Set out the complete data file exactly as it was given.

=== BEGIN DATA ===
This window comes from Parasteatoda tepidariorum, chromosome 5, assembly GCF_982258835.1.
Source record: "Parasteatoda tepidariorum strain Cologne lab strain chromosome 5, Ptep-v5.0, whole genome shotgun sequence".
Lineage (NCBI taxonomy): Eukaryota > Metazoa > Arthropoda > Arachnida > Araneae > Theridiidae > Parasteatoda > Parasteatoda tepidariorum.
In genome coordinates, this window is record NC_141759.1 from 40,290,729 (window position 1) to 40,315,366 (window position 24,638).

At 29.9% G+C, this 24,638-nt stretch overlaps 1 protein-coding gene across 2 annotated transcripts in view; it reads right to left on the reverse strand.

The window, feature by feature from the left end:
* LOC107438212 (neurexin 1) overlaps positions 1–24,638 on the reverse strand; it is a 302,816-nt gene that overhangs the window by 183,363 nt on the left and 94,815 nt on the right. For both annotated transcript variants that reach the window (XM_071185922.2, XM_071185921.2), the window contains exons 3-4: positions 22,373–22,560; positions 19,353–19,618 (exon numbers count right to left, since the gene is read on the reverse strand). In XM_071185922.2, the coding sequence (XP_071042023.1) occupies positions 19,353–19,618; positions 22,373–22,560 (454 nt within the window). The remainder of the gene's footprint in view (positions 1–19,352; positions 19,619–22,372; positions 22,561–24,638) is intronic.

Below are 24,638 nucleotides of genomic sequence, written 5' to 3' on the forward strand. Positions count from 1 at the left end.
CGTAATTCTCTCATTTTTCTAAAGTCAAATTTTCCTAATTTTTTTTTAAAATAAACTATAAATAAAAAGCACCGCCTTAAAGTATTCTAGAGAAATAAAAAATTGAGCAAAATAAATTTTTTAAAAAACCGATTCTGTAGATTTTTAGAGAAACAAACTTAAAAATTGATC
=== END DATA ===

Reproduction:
This window comes from Parasteatoda tepidariorum, chromosome 5, assembly GCF_982258835.1.
Source record: "Parasteatoda tepidariorum strain Cologne lab strain chromosome 5, Ptep-v5.0, whole genome shotgun sequence".
Lineage (NCBI taxonomy): Eukaryota > Metazoa > Arthropoda > Arachnida > Araneae > Theridiidae > Parasteatoda > Parasteatoda tepidariorum.
In genome coordinates, this window is record NC_141759.1 from 40,290,729 (window position 1) to 40,315,366 (window position 24,638).

At 29.9% G+C, this 24,638-nt stretch overlaps 1 protein-coding gene across 2 annotated transcripts in view; it reads right to left on the reverse strand.

The window, feature by feature from the left end:
* LOC107438212 (neurexin 1) overlaps positions 1–24,638 on the reverse strand; it is a 302,816-nt gene that overhangs the window by 183,363 nt on the left and 94,815 nt on the right. For both annotated transcript variants that reach the window (XM_071185922.2, XM_071185921.2), the window contains exons 3-4: positions 22,373–22,560; positions 19,353–19,618 (exon numbers count right to left, since the gene is read on the reverse strand). In XM_071185922.2, the coding sequence (XP_071042023.1) occupies positions 19,353–19,618; positions 22,373–22,560 (454 nt within the window). The remainder of the gene's footprint in view (positions 1–19,352; positions 19,619–22,372; positions 22,561–24,638) is intronic.

Below are 24,638 nucleotides of genomic sequence, written 5' to 3' on the forward strand. Positions count from 1 at the left end.
CGTAATTCTCTCATTTTTCTAAAGTCAAATTTTCCTAATTTTTTTTTAAAATAAACTATAAATAAAAAGCACCGCCTTAAAGTATTCTAGAGAAATAAAAAATTGAGCAAAATAAATTTTTTAAAAAACCGATTCTGTAGATTTTTAGAGAAACAAACTTAAAAATTGATC